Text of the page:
MIAMI, July 27 (Reuters) – As the coronavirus ravages Florida, healthcare workers in Miami hospitals are struggling to cope with the emotional and physical impact of treating a crushing wave of COVID-19 patients.
After seeing 10,000 new cases a day become the norm across the state in July, many of those on the frontlines are frustrated with the apparent inability of local, state, and federal governments to coordinate an adequate response. They are equally aghast with what appears to be the reluctance or refusal of many Floridians to honor safety precautions to stop the spread of coronavirus.
“I know, and my colleagues know, that we’re putting a Band-Aid on a problem, we’re supporting people as best we can to get them through, but the real fight happens outside,” said Dr. Eric Knott, a pulmonary and critical care fellow working in three of Miami’s largest hospitals. “If you can’t stop the spread, all of my work is for nothing.”
For Miami doctors, concerns about the virus far surpass those stirred up by even the largest hurricanes.
“A hurricane tends to be a sort of finite amount, and this is infinite,” said Dr. Mark Supino, an attending physician in Jackson Memorial Hospital’s emergency department.
Many healthcare workers and union leaders were critical of Miami’s reopening several weeks after the number of cases of the novel coronavirus first began rising in early March.
On Friday, state health officials reported a total of 402,312 cases across Florida, with 135 new deaths bringing the total to more than 5,600.
While the death toll in South Florida has not approached that of New York City, an early epicenter of the U.S. outbreak, hospital beds and intensive care units across the region have filled to capacity, and in some cases surpassed it.
At Jackson Memorial Hospital, the largest facility in the region, officials have called in hundreds of additional medical workers as employees have fallen sick and had to stay home or be hospitalized. An auditorium was sealed and prepared for COVID-positive patients with a negative pressure system to limit the air flow to prevent new infections.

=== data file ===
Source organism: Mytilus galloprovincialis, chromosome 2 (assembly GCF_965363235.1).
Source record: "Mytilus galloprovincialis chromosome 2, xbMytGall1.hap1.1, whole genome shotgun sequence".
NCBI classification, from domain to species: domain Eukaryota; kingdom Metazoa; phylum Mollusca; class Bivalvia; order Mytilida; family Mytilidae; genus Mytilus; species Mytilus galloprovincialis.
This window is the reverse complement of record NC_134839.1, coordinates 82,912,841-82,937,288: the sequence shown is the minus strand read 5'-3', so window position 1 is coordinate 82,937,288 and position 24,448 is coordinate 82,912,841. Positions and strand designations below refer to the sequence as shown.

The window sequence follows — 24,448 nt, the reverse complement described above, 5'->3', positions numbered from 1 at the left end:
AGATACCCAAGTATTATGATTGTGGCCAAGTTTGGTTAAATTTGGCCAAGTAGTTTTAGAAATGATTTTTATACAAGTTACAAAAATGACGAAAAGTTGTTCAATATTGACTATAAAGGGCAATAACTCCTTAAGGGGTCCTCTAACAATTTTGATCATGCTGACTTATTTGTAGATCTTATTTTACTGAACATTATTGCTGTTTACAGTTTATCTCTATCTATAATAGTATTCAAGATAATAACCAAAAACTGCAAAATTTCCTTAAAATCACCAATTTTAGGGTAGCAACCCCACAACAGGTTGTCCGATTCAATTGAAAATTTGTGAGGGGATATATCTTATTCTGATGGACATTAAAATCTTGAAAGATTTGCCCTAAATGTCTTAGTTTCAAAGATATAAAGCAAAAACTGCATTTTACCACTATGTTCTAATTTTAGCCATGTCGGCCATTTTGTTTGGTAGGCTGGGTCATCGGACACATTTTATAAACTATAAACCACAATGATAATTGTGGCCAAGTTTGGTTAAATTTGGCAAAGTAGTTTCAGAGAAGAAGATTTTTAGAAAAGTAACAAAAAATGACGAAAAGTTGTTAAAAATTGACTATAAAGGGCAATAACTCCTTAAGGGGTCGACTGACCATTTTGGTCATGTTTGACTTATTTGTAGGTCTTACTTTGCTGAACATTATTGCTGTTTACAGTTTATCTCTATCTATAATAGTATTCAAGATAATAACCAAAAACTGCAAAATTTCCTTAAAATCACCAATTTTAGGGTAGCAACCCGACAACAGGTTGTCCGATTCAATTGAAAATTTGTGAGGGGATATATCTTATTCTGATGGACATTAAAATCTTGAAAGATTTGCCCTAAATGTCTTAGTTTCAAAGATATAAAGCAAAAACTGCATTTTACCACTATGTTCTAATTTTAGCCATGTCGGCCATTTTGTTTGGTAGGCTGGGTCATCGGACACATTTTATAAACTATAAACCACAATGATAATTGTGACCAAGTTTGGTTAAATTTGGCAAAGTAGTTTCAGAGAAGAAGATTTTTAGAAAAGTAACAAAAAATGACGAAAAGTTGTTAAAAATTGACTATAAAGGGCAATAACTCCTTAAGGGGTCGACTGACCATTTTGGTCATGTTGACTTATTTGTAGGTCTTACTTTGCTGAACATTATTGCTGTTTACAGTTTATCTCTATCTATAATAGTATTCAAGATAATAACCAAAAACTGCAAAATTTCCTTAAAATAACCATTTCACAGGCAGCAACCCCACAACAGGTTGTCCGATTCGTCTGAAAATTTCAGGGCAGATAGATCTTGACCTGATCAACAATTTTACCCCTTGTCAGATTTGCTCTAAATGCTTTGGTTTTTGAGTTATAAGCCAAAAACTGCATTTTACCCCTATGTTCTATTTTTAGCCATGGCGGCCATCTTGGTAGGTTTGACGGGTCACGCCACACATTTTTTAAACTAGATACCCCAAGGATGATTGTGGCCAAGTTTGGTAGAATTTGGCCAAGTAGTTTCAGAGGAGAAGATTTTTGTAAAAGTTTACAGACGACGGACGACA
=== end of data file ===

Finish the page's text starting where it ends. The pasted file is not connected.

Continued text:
“In 10 years of medicine I never had to put another nurse on life support, I never had to worry about my co-workers dying,” said Kevin Cho Tipton, a critical care nurse practitioner who works at one of Miami’s largest public hospitals. “It’s been emotionally very challenging, physically very challenging.”
Among the most difficult and stressful parts of the job are the sheer number of ICU patients.
Healthcare workers must constantly keep tabs on the vital organs of patients on ventilators, and many of the sick have to be flipped over and over again to stave off any complications from lying in one position for a prolonged period. To do so without risking detaching any of the life support systems can take up to six people.
The intensity has overwhelmed some.
Jude Derisme, vice president of Service Employees International Union 1199, which represents 25,000 medical workers across Florida, said the union had to help get one nurse, a 25-year veteran, off a hospital floor after a “break down.”
“My fear is that if we don’t find a way to bring these numbers down over the next two weeks, if they’re worse than these last two weeks, we’re going to be stretched too thin,” said Martha Baker, a registered nurse and president of Service Employees International Union 1991, which represents about 5,600 medical professionals within Miami’s Jackson Health System. “The sad news is that that’s when patients die.”
While her chapter of the union along with others across Florida have advocated for more personal protective equipment, better overtime pay, hazard pay, and worker’s compensation for those waylaid by the virus, they also acknowledged that medical workers can only do so much against the pandemic.
“This is war, and instead of bullets we’ve got viruses,” Baker said. “If we don’t find a way to dampen our curve we just keep chasing our tails.” (Reporting by Zachary Fagenson in Miami; Editing by Frank McGurty and Tom Brown)
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